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What Are You Doing To Work Your Abs ?


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Pilates core exercises, leg raises, bicycles, decline weighted crunches (occasionally), and yoga. Of all the core/ab exercises I've tried I find yoga and pilates to be by far the most effective. I like that they balance out lower back and oblique strength with abs. Most of the machines I've tried at the gym just feel like they are stressing my lower back.

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Deadlifts is one of my primary exercises.

 

I don't like crunches, so I have been thinking of getting the ab wheel like the one pictured below.

 

Anyone here use one?

 

http://i53.tinypic.com/znmx.jpg

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Some important things about abs:

 

1. Abdominal training is primarily flexion of the spine and not flexion of the hip joint. The flexion of the spine works the abdominal muscles and the flexion of the hip joint works the hip flexors on your thigh.

2. Half of your abdomen are the obliques. A good method to keep your abs clean is to train front abs one day and obliques the next day. Example: Monday - chest, triceps, shoulder, obliques; Tuesday - back, biceps, forearm, front abs; Wednesday - legs, obliques; etc. This will keep the area activated for a longer time - more blood there, better metabolism.

3. The only way to 'cut' your lower abs is to lift your legs.

 

The 'prayer' and lifting your legs are awesome exercises.

I got my abs out with 'truck crunches' (I don't know if this is the correct term, I got it from bodybulding.com). I didn't know why back then but now I know they give a really good spinal flexion:)

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Also don't forget, your abs won't show if you have fat over them. No matter how much you work the muscles underneath, they're still underneath. Get some good cardio in, HIIT, sprints, that sorta of thing and make sure your diet is clean. The ab wheel rocks, I've heard nothing but good about that little piece of equipment from every training forum I ever been on.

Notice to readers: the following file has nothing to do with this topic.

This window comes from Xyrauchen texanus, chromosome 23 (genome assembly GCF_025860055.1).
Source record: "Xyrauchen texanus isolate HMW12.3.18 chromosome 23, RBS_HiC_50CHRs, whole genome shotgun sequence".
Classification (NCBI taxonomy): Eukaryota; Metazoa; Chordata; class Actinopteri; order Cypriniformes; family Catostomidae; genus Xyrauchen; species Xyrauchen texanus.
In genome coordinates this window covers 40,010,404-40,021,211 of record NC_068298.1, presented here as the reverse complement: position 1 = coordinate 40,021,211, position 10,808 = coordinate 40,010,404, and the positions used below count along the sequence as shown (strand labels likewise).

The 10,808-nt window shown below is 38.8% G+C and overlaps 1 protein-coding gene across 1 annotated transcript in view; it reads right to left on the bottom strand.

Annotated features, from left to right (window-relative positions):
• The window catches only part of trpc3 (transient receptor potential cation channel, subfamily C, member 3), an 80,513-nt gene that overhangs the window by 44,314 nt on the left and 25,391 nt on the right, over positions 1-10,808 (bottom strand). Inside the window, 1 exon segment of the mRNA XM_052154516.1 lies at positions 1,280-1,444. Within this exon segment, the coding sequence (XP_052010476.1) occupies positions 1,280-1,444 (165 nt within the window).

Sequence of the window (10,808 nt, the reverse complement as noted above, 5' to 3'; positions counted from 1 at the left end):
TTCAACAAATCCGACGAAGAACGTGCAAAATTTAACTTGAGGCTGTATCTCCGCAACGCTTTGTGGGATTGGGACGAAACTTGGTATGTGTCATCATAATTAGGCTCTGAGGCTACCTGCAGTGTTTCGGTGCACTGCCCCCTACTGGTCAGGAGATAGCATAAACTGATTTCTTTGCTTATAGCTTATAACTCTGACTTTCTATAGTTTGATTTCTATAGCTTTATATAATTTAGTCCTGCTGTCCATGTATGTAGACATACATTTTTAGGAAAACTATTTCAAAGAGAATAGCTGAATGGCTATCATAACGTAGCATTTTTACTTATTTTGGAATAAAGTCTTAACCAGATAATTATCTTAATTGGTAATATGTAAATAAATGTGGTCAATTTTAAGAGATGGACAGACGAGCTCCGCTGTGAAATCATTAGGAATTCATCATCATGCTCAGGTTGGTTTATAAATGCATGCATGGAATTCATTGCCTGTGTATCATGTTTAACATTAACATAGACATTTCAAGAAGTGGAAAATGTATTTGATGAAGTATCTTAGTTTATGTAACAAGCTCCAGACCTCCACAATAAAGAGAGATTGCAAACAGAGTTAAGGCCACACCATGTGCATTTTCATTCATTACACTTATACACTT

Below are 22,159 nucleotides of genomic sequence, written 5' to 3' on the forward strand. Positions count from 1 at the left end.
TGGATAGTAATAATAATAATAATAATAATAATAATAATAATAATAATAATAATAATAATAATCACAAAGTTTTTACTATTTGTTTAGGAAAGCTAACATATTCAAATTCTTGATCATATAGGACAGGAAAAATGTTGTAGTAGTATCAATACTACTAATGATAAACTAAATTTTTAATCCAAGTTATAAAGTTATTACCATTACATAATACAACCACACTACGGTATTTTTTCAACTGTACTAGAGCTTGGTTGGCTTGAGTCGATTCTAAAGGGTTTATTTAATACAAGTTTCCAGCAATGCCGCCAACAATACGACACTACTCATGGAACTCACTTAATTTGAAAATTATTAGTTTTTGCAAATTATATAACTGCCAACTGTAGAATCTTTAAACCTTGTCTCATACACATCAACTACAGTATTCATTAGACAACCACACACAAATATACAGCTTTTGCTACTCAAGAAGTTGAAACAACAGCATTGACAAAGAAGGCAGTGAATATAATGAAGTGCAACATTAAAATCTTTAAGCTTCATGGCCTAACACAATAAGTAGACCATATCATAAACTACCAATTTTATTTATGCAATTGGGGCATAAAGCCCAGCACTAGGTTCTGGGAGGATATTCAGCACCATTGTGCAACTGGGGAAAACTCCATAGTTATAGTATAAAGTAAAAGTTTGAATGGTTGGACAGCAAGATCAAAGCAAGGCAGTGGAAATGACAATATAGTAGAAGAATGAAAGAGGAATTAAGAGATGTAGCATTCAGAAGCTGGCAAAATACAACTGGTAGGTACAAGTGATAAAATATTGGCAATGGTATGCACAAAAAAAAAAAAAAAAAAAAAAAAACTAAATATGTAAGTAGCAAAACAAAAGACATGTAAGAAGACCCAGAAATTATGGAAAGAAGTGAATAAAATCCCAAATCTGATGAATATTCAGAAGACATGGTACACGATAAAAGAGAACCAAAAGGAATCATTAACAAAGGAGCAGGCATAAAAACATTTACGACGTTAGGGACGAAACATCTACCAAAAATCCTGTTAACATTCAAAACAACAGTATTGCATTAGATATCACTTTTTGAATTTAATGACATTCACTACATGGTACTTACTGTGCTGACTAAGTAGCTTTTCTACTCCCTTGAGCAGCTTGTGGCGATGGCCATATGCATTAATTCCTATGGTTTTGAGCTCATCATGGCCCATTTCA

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Personally I don't like crunches, especially while holding extra weight. Last time they just ended up making my lower back pain worse. Kettlebell windmills and turkish get-ups are interesting, but my shoulders tend to get tired far before my midsection. Ab wheel and various plank positions are pretty awesome. I've also had good experiences with various simple mobility drills centering around midsection. I feel they have made my core stronger in differend positions, improved mobility and reduced lower back pain.

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Individual exercises:

Plank static hold [this is the single best exercise IMO, I do a 1 minute plank on top of a medecine ball while rolling it in circles on Mondays and then a 2 minute plank on the ground on Thursdays every week].

Wallsits [i do a 2 minute one every week, brutal but definitely uses the core]

Ab roller (these work great, but you gotta know what you're doing with it our you can tweak your back and not even really use your abs)

 

Compound exercises:

Squats

deadlifts

 

I agree, if you want definition of your abs (do you have a "six pack" underneath your "two-liter"?) you have to clean up your diet. Robert also goes into pretty good detail on this in his book about how you have to eat to get definition after you've spent time eating enormous amounts of calories bulking up.

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  • 2 months later...

Musclemag has a Abs Special on the stands now

 

The entire issue is devoted to abs and covers most everything about abs

 

Tons of exercises illustrated and explained

 

Definitely helped me reduce the confusion I had about how to develop abs

 

http://i55.tinypic.com/2rwqps8.jpg

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  • 4 weeks later...

Deadlifts, front squats, bent presses, windmills,standing with your feet touching while doing overhead pressing of any kind, stone carrying, and a static holds( basically just holding the weight in a way that engages the abdominals, ex- one arm barbell push presses and at the top of the movement just hold the weight up as long as possible) I might not have a visible six pack, but I can guarantee I have a powerful core.

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  • 1 month later...
Ab Exercises?

 

Ab Gym Equipment?

 

Ab Gadgets?

 

All of the above?

 

Ab exercises, and core work in general. Most of it is done standing, not all of it is seated. I swear by bicycles myself.

 

Only equipment I've ever used is resistance bands. Wrap around the tops of your feet and have the ends of the bands coming out in between, and do what amounts to rowing motions with your legs in the air with your knees at a 90 degree ankle. Basically you move your feet forward while leaning back (but keeping good posture!), and the bands add the resistance. You'll feel those too.

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